BBC News


Page last updated at 14:27 GMT, Friday, 10 April 2009 15:27 UK

Class and prejudice

Dickens Austen
Are the characters portrayed by Dickens more real than Austen's cast?

It's tempting to use social class as a shortcut to judging people we don't know. But it's crass and lazy, as Laurie Taylor - writing in his weekly column for the Magazine - once found out to his cost.

"So which novels are you reading for your A-levels?" It was such a straightforward question that I found myself stuttering for a moment. I'd been prepared for something much tougher. "Well," I said, "I'm reading Charles Dickens. Oliver Twist and Great Expectations."

"Excellent," said Professor Gregory. "And you're enjoying Dickens?" "Oh yes," I said. "He's a very good novelist. Very, very good."

Professor Gregory nodded enthusiastically as though this was the first time that he'd encountered such a positive opinion. "And why do you consider Dickens to be such a good novelist?"

I was prepared for this one as well. As soon as I received the letter inviting me for an interview at Birmingham University I'd made a point of going to see my sixth form English teacher, Mr Mercer, and asking about likely questions.

Laurie Taylor
Hear Laurie Taylor's Thinking Allowed on Radio 4 at 1600 on Wednesdays or 0030 on Mondays

"Well," I said with slowly mounting confidence, "What is so good about Charles Dickens is his realistic treatment of social conditions. He tells us about poverty and deprivation and disease and crime and the working class. He's very realistic."

"Realistic," repeated my interviewer. "That's right," I said. "Very realistic". That seemed to have put Dickens to bed because the professor now leaned back in his large swivel chair and asked about my other A-level work in English. Who else had I been reading?

"Jane Austen," I said promptly. "Pride and Prejudice. But I've had a look at Emma even though it's not on the syllabus! I think Jane Austen is very good as well."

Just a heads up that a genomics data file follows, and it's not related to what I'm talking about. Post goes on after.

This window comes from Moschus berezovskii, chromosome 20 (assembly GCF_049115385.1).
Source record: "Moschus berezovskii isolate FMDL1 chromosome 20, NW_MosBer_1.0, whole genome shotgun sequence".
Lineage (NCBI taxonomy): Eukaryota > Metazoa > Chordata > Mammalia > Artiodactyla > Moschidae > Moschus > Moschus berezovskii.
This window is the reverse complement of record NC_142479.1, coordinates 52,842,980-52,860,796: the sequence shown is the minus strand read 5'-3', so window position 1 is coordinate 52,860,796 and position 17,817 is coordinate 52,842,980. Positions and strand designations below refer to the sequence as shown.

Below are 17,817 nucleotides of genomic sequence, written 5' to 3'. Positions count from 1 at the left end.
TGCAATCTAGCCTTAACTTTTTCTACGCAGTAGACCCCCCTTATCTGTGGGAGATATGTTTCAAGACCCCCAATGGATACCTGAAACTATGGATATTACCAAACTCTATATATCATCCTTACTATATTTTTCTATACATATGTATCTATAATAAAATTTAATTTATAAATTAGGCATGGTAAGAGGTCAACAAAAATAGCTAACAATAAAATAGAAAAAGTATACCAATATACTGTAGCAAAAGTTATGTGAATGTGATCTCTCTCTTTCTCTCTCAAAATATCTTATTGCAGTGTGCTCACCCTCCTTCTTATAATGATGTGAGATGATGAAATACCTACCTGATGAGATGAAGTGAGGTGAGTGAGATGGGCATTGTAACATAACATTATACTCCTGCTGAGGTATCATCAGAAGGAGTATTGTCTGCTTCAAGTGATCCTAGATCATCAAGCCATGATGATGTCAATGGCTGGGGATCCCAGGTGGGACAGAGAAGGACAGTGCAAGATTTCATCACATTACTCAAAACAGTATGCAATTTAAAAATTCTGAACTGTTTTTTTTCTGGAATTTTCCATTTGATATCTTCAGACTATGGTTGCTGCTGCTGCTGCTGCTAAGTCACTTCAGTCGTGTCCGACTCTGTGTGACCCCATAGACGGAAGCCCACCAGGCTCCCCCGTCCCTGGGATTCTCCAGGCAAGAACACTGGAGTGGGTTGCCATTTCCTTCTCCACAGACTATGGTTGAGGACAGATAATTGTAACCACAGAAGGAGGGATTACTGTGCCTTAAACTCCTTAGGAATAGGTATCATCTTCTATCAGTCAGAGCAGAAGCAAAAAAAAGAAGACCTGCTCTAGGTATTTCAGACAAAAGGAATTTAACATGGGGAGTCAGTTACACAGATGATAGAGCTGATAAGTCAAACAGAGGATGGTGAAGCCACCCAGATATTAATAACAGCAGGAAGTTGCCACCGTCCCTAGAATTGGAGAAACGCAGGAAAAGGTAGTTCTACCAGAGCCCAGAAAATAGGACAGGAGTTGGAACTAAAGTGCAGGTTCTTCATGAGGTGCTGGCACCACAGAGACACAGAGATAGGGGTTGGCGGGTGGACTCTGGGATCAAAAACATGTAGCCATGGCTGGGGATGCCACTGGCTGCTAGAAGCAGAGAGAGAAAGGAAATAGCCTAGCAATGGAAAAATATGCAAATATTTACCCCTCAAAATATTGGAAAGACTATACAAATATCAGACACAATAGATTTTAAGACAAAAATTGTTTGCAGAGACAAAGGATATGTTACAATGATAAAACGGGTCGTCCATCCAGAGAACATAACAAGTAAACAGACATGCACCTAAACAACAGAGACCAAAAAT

My hope that this evidence of extra curricular reading would earn me a modest congratulation was rather dashed by the professor's sudden change of mood. He stopped smiling and sat up straighter. "So," he said, "you think that both Jane Austen and Charles Dickens are very good." I nodded. "So perhaps you'd like to tell me which of these authors you most favour?"

Unreal bourgeoisie

"I prefer Charles Dickens," I said firmly. "And why?" said my interviewer. "Well," I said "I don't think that Jane Austen is as realistic as Dickens. She doesn't write about poverty and deprivation and disease and crime and the working class. She's much more middle-class."

Monty Python sketch
Stereotypes challenged Python style: The working class playwrights sketch

I'd rehearsed this argument on the train down from Liverpool. It had sounded all right to me in the carriage but now that it echoed around this book-filled room it seemed oddly unconvincing.

My apprehension was only increased by the changed expression on Professor Gregory's face. Whereas before he'd seemed almost benevolent he now looked like a man who had finally trapped a troublesome rodent.

"So," he said, "Let me get this right, you think that it's only possible to be realistic about the working class. You think that a writer like Austen who wishes to record the sentiments of more middle class subjects is necessarily unrealistic?

I sensed a trap door slowly opening beneath my feet. "Well," I said, "The working class are more real because they do all the real work. They don't ride around in carriages and go to balls. They're… erm."

"The salt of the earth?" said Professor Gregory glancing across his desk to a pile of application forms as though already anticipating his next interview.

I smiled weakly. "Sort of," I said.


"Well, thank you for coming to see us," he said slightly rising in his chair. "We'll let you know our decision in a few weeks. But in the meantime I think it might be a good idea if you spent a little time separating your political views of class from the literary representations of class. There are rather more things in class than your philosophy allows."

And that was that. My rejection letter arrived within a fortnight. I told Mr Mercer and my parents that I'd failed because my interviewer was a snob who had no time for Charles Dickens' realism about the working class.

At the time Mr Mercer tried to cheer me up by pointing out that Gregory had only managed to sound so erudite because he'd been paraphrasing Hamlet. "There are more things in heaven and earth, Horatio, than are dreamt of in your philosophy" - but that consolation didn't work at the time and it never works now when I'm tempted to make any generalisation about the nature of social class. I know there will always be more things in class than my current knowledge allows.

Print Sponsor



Has China's housing bubble burst?
How the world's oldest clove tree defied an empire
Why Royal Ballet principal Sergei Polunin quit


Americas Africa Europe Middle East South Asia Asia Pacific